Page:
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Wednesday, 17th April 2024
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Head of FSI warns of threat of over-regulation Back  
‘I regret to say that there is a palpable sense of unease within the financial sector in Ireland about what is becoming an over-regulated business environment,’ chairman of Financial Services Ireland (FSI), William Slattery told attendees at the Annual Members’ Dinner of FSI at the Four Seasons Hotel on Tuesday, December 9th.


Slattery, who is also chief executive of funds company State Street International, told the audience, which included the Tanaiste, Mary Harney, that, ‘There has been a dramatic increase in the regulation of our economy in recent years. In public debate in Ireland, more regulation is regarded as good, and, increasingly, regulation is regarded as a panacea for all sorts of public policy issues’.

Slattery went on to say that, ‘Ireland is one of, if not the most globalised economies in the world. We must have serious regard for the competitive impact of regulation - we simply cannot afford to do ‘solo runs’ that impose more restrictive obligations on businesses here, in comparison to other developed, competitor jurisdictions. We are not arguing for a ‘fast and loose’ regime. We need smart, ethical, effective, responsive and competitive regulation. As an example, the Companies (Auditing and Accounting) Bill, as originally published, fell far short of this test.’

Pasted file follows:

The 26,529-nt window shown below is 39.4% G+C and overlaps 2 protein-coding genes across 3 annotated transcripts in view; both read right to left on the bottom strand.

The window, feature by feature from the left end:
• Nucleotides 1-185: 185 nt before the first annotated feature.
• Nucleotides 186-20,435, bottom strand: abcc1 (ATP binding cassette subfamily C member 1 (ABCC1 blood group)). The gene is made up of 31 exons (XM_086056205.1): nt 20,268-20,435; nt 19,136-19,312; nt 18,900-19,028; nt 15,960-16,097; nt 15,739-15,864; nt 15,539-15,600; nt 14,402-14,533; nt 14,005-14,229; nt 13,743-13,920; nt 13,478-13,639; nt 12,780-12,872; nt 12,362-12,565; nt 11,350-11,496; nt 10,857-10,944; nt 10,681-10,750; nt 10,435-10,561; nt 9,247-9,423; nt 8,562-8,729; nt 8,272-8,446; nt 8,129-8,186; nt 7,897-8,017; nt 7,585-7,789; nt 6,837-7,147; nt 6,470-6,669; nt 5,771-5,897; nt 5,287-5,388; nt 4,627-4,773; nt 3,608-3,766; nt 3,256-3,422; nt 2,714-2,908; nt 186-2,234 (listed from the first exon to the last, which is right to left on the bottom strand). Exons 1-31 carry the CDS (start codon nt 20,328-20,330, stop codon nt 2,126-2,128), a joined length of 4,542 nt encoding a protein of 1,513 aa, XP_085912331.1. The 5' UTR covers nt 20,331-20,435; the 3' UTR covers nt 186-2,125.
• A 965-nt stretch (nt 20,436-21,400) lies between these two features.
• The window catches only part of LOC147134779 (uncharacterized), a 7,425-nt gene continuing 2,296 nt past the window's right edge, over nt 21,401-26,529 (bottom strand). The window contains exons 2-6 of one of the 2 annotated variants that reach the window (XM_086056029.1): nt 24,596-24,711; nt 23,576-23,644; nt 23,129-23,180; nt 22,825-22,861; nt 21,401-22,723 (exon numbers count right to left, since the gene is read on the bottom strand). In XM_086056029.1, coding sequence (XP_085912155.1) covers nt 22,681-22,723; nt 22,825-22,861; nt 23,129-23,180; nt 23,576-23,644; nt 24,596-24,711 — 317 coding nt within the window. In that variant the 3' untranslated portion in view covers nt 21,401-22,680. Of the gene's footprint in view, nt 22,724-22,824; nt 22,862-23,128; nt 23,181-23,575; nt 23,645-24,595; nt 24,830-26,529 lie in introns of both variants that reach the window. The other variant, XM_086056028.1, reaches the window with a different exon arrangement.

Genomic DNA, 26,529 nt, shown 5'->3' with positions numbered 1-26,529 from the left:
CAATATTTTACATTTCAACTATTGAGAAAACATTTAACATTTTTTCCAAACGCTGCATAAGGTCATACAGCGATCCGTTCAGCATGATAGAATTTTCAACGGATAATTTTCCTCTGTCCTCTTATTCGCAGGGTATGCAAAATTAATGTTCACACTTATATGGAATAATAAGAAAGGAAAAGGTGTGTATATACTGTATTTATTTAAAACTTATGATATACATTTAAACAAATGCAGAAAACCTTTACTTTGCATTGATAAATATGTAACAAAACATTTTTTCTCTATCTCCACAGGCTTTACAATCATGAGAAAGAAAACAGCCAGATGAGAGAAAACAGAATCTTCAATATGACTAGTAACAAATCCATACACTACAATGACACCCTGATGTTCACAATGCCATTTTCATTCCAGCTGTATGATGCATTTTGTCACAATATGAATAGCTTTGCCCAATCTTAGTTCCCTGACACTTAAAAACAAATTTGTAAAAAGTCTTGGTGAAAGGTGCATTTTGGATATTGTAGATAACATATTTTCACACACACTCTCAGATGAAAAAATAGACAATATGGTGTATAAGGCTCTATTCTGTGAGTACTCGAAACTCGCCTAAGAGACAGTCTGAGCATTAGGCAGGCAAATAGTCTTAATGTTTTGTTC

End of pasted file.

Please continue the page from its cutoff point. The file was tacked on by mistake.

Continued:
‘I believe that the sheer extent and complexity of regulation in recent years has damaged the competitiveness of the economy. I believe that the expectations of politicians, the media and the public, regarding the beneficial impact of regulation, are exaggerated. I am making a special plea to politicians and to regulators to critically examine the cost impact of policy proposals and regulatory actions prior to introduction. I don’t believe that this is currently being done in any meaningful way.’

While Slattery was firm in his stance on the issue of regulation, he did highlight the positive results of the public sector’s engagement with the private sector, such as the adoption of securitisation and pension pooling in the Finance Bill 2003 and the holding companies regime introduced in Budget 2004, which he believes will produce a very positive payback to the Irish economy, and not just in the financial sector.

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